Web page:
Sarah Palin ordered to preserve Yahoo! emails
Used for official Alaska business
US vice presidential candidate Sarah Palin has been ordered to preserve all emails from private accounts that relate to state business.
Superior Court Judge Craig Stowers ordered Alaska's attorney general to recover messages contained in a Yahoo email account maintained by Palin. The account was breached last month and some of its contents were posted to Wikileaks.
Friday's court order follows revelations that the Alaska governor has conducted email discussions concerning official state business from a Yahoo email address. According to The Washington Post, Palin, her husband and several aides established additional private email accounts that were apparently known only to one another. Critics say her use of email accounts outside of the state's official system violates open government laws that require such communications to be available to members of the public.
Indeed, according to screenshots posted to Wikileaks, email sent to Palin's Yahoo account contained subject headings including "Draft letter to Governor Schwarzenegger," "Court of Appeals Nominations" and "CONFIDENTIAL Ethics Matter."
The McCain campaign ordered all of Palin's email accounts frozen after the breach of the Yahoo address became public.
Andree McLeod, an Anchorage activist, has sued Palin to access more than 1,100 emails the governor refused to turn over during a public records request. Although Palin cited executive privilege in declining the request, McLeod's attorney contends the governor waived the privilege by routinely copying messages to her husband, Todd, who is not a state employee.
Last week, the son of a Tennessee democratic representative was indicted by a federal grand jury for illegally accessing Palin's Yahoo account and posting some of its contents. David Kernell, 20, has pleaded not guilty.
In addition to skirting public records laws, critics have faulted Palin's use of unofficial email accounts for the ease with which messages can be intercepted. Yahoo mail's password reset feature, which was used to breach Palin's account, is notoriously easy to manipulate by unauthorized individuals.
Members of the Bush administration have also been accused of using private accounts to send emails conducting official White House business. House Oversight and Government Reform Committee Chairman Henry Waxman (Democrat of California) said in March 2007 that White House officials used nongovernmental accounts specifically to avoid creating a record of the communications.
More recently, Vice President Dick Cheney's office has acknowledged that an entire week's worth of email is missing from White House archives. It was the first week of October, 2003, the opening days in a probe by the Justice Department into whether anyone at the White House leaked the identity of CIA operative Valerie Plame. ®
Pretty much correct, with a twist ...
Any official correspondence of any kind is subject to requests made under the Freedom of Information Act. In most cases, this even includes non-official correspondence that was executed using public resources, like a government email account, or in the Palin case, the account(s) she used for official business ... including what probably started out as her personal Yahoo account (which is no longer personal, because she demonstrably used it for official business.)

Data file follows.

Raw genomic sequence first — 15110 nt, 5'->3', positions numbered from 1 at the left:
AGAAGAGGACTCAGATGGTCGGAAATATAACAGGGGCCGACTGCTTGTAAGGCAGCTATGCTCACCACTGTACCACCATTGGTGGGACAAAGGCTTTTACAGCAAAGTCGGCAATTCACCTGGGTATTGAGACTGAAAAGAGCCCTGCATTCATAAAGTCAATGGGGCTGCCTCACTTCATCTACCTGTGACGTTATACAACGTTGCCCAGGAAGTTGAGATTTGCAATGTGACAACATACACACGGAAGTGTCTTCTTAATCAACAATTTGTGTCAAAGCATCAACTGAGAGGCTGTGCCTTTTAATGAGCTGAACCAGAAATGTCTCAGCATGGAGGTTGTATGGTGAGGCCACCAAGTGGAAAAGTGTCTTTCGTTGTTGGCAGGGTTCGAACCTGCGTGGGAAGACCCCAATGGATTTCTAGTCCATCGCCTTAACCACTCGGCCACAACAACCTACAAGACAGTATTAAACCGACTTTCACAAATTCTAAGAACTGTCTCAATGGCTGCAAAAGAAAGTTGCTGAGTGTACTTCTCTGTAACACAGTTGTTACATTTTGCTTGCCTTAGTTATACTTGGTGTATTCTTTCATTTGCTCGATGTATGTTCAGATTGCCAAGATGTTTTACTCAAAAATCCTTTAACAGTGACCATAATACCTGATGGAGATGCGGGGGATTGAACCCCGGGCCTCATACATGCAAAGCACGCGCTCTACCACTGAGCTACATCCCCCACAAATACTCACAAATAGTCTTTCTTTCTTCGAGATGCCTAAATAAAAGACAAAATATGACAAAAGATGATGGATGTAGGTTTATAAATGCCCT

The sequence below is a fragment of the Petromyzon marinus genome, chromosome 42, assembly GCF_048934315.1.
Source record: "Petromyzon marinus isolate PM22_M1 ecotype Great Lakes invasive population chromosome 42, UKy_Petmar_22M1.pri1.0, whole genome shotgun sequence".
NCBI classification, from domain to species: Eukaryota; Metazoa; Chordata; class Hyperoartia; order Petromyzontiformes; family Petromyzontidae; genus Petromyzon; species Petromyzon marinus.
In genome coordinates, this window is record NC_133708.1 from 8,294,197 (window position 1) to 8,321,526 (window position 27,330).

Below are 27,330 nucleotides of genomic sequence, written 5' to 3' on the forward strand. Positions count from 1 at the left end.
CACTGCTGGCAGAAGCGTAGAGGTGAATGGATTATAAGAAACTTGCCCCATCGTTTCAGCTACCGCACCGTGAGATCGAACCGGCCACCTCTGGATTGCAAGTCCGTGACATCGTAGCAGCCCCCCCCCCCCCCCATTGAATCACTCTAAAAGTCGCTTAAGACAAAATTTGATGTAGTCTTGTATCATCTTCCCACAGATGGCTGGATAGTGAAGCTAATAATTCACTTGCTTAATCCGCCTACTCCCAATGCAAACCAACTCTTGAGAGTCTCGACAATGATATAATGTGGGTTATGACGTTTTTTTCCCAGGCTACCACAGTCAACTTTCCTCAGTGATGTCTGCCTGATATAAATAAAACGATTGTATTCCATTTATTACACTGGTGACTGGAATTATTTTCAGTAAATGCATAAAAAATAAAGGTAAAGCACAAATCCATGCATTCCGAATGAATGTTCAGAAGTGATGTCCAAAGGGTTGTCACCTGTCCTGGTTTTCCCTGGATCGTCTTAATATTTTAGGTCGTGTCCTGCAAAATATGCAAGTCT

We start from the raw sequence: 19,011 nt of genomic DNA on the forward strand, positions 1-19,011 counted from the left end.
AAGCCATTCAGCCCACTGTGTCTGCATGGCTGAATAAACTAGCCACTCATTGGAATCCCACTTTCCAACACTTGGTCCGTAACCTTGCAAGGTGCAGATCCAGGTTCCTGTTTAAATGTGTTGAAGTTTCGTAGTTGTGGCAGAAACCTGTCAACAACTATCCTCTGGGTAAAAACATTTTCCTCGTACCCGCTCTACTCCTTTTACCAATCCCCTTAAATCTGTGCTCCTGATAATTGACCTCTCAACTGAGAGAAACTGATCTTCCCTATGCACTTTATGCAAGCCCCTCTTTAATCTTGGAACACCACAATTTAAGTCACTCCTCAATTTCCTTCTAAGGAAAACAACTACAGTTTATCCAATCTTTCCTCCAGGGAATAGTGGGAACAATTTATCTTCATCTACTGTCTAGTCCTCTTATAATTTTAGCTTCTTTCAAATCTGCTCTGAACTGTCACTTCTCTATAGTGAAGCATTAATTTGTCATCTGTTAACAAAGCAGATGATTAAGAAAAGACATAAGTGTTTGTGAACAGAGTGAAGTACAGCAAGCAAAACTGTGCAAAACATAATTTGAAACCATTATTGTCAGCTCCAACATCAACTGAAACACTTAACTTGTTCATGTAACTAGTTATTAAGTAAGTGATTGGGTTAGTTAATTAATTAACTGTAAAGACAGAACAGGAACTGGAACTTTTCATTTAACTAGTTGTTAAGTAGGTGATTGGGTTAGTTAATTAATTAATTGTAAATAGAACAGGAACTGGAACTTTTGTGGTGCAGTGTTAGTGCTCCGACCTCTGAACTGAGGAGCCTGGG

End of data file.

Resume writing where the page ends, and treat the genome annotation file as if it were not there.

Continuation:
All of that would, indeed, be vetted and redacted or suppressed, depending on its level of sensitivity to National Security. In the case(s) of Governors and lower-level government operatives, it is tough to claim that anything they do might compromise National Security, but it still gets filtered through that lens.
In the case of the U.S. Presidency, the President may claim Executive Privilege in order to shield correspondence from the public, however that will only work with correspondence directly relating to National Security, once they are out of office.
In the case of Palin's emails and other correspondence, things are further complicated by the fact that many (most?) of her correspondence CCs her husband, Todd, the "First Dude", for some reason. The sweet part about that is that since Todd is not a member of any government, but is a private citizen, then any correspondence to which he was privvy is no longer considered to be under the protection of National Security or any other suppressive rule, and must be released as any other non-sensitive, public document must be. After all, WE, the People, are our government's employers ... they serve at our whim ... so all of their work product, with very few exceptions, is discoverable under the Freedom of Information Act.
But none of those laws or regulations mean that we will actually get any of the emails. Even Federal subpoenas aren't enough to compel the current bunch of scallywags to render unto the public what is the public's.
"God Help America"?!? More like, "God Help The Planet"!!
Remember "we fight them over there so we don't have to fight them over here" is a GOP mantra. If Palin becomes President (hell, I'd even believe McCain could do this), then "it's only a little mushroom cloud over Iran" could become a Palin quote. I mean ... Americans will still be okay, and Europe has France in it, so ...
@Chris G / @stickman
I thought it was more the case that Blair was incapable of working out how to "do" email